Species At Risk

American Ginseng

(Panax quinquefolius)


American Ginseng


American Ginseng is a perennial herb that grows up to 60 centimetres tall. Individual plants take several years to reach reproductive maturity. The root of this plant resembles a gnarly parsnip. The single stem ends in a whorl of one to four or occasionally five leaves. Each leaf typically has five leaflets radiating from a central point at the end of the leaf stem. Mature plants have an erect stem originating from the top of the main stem, at the center of the whorl of leaves, with a cluster of six to 20 inconspicuous greenish-white flowers. The fruit consists of fleshy, bright-red berries in a semi-spherical cluster.


American Ginseng ranges from Louisiana and Georgia north to New England and Minnesota. In Canada, it is found in southwestern Quebec and southern Ontario.


In Ontario, American Ginseng typically grows in rich, moist, but well-drained, and relatively mature, deciduous woods dominated by Sugar Maple (Acer saccharum), White Ash (Fraxinus americana) and American Basswood (Tilia americana). It usually grows in deep, nutrient rich soil over limestone or marble bedrock.


The main threats to American Ginseng in Ontario are small population sizes with low reproductive potential, harvesting for commercial purposes, and habitat loss and degradation associated with clearing, logging and grazing. Small population sizes make American Ginseng especially susceptible to human-caused or natural disturbances of its habitat.


American Ginseng is protected under Ontario’s Endangered Species Act and the federal Species at Risk Act.

In Ontario, American Ginseng is found on both private and public lands. Due to the significant commercial interest in American Ginseng, there remains a significant threat from the harvest of wild populations.

What You Can Do to Help the American Ginseng

  • The Ministry of Natural Resources tracks species at risk such as the American Ginseng. You can use a handy online form to report your sightings to the Natural Heritage Information Centre. Photographs with specific locations or mapping coordinates are always helpful. nhic.mnr.gov.on.ca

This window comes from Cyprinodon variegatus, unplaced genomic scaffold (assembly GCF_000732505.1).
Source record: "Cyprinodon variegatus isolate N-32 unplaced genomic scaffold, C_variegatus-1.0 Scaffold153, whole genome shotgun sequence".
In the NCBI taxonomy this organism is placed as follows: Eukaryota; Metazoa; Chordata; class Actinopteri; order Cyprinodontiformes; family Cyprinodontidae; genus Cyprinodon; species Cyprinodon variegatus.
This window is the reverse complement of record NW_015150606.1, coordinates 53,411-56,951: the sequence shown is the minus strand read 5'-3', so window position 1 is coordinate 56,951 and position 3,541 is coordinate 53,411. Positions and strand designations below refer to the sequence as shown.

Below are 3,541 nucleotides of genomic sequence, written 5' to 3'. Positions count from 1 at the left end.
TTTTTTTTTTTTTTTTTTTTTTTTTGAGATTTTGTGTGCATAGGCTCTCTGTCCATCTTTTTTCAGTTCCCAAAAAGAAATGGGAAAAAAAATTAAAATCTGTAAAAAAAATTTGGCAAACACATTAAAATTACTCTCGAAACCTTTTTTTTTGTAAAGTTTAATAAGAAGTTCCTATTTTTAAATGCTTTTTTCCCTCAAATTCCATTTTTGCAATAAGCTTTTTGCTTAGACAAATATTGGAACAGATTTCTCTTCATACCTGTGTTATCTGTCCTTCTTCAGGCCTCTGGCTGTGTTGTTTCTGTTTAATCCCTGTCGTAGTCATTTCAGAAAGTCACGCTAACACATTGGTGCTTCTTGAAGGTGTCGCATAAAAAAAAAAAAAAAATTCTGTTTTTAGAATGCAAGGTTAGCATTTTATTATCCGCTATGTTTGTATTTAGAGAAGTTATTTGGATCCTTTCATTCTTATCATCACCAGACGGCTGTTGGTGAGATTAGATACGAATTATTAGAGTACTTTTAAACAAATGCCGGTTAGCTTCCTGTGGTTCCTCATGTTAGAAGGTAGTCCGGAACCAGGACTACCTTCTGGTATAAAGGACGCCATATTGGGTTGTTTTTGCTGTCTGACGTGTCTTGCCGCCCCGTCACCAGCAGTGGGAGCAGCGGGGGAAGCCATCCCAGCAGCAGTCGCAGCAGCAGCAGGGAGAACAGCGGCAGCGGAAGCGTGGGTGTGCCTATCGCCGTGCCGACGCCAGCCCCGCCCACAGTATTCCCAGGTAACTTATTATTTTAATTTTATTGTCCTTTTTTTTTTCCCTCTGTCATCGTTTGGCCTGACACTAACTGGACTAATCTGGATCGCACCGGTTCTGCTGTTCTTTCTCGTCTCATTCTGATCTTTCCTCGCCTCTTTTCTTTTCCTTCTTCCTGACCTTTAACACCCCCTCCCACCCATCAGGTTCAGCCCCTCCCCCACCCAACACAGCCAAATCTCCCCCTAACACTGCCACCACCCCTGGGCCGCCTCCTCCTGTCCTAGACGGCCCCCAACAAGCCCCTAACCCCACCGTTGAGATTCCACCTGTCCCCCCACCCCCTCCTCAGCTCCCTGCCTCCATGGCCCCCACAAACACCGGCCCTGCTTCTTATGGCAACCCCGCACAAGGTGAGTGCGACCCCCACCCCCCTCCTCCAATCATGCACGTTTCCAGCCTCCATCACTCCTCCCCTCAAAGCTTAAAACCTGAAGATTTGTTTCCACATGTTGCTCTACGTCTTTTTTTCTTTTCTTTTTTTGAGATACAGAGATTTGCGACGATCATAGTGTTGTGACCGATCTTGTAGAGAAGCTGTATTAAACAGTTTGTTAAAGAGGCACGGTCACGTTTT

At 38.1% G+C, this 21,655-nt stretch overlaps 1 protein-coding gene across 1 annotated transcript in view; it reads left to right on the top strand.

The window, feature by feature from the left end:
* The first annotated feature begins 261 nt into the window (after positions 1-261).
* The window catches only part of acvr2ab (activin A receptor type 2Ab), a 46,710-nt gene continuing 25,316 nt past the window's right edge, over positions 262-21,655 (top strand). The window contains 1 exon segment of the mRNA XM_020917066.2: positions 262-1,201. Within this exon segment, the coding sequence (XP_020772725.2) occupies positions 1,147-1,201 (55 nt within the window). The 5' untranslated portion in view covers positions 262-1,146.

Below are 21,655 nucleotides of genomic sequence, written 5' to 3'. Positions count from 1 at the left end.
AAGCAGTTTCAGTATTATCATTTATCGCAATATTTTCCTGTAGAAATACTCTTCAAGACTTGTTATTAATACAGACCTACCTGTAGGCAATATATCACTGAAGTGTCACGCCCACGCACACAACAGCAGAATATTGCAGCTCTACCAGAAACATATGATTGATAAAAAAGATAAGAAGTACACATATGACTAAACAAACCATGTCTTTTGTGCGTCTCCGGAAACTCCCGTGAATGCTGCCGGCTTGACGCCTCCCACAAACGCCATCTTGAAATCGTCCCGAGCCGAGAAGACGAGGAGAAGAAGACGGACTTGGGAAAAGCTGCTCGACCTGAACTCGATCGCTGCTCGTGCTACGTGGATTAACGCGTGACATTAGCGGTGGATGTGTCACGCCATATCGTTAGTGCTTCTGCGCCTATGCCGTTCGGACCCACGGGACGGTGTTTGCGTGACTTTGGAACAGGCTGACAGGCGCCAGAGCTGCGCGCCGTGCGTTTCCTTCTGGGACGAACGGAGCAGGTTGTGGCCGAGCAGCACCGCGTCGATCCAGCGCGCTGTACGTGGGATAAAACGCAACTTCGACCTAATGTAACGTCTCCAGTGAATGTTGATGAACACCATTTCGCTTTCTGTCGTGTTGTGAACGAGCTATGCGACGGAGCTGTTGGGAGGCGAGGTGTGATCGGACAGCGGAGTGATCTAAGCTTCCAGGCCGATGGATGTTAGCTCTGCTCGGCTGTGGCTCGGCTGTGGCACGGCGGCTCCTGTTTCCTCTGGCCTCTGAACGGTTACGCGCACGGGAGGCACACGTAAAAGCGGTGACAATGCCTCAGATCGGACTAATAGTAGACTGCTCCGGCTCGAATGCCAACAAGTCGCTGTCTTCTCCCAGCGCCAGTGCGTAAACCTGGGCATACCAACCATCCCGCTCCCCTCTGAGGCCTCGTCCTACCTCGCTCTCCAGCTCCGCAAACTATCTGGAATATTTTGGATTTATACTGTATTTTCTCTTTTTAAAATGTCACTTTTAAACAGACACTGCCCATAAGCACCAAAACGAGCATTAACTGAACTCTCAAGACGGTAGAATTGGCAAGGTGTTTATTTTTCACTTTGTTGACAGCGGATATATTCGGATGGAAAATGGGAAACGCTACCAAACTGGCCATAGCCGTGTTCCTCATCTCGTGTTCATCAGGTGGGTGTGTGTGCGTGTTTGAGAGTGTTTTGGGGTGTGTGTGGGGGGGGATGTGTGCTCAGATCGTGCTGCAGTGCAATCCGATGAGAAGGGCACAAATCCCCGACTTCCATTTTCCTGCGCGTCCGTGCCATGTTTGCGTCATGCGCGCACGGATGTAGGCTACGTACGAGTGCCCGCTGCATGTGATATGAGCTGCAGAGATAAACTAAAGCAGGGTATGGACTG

• Report any illegal activity related to plants and wildlife to 1-877-TIPS-MNR (847-7667).
  • Private land owners have a very important role to play in species recovery. If you find American Ginseng on your property, you may be eligible for stewardship programs that support the protection and recovery of species at risk and their habitats.
  • Volunteer with your local nature club or provincial park to participate in surveys or stewardship work focused on species at risk.

Did you know?

Aboriginal people have used American Ginseng for a wide range of medicinal purposes including treatment of headaches, earaches, rheumatism, convulsions, bleeding, fevers, vomiting, tuberculosis, gonorrhea and as a cure-all when other treatments failed.

Did you know?

In Asia, the root of the closely related Oriental Ginseng (Panax ginseng) has been used in traditional medicine for thousands of years.

The Endangered Species Act

Contact your local ministry office

Often the best source of local information on species at risk is your nearest ministry office. Call with your questions or concerns.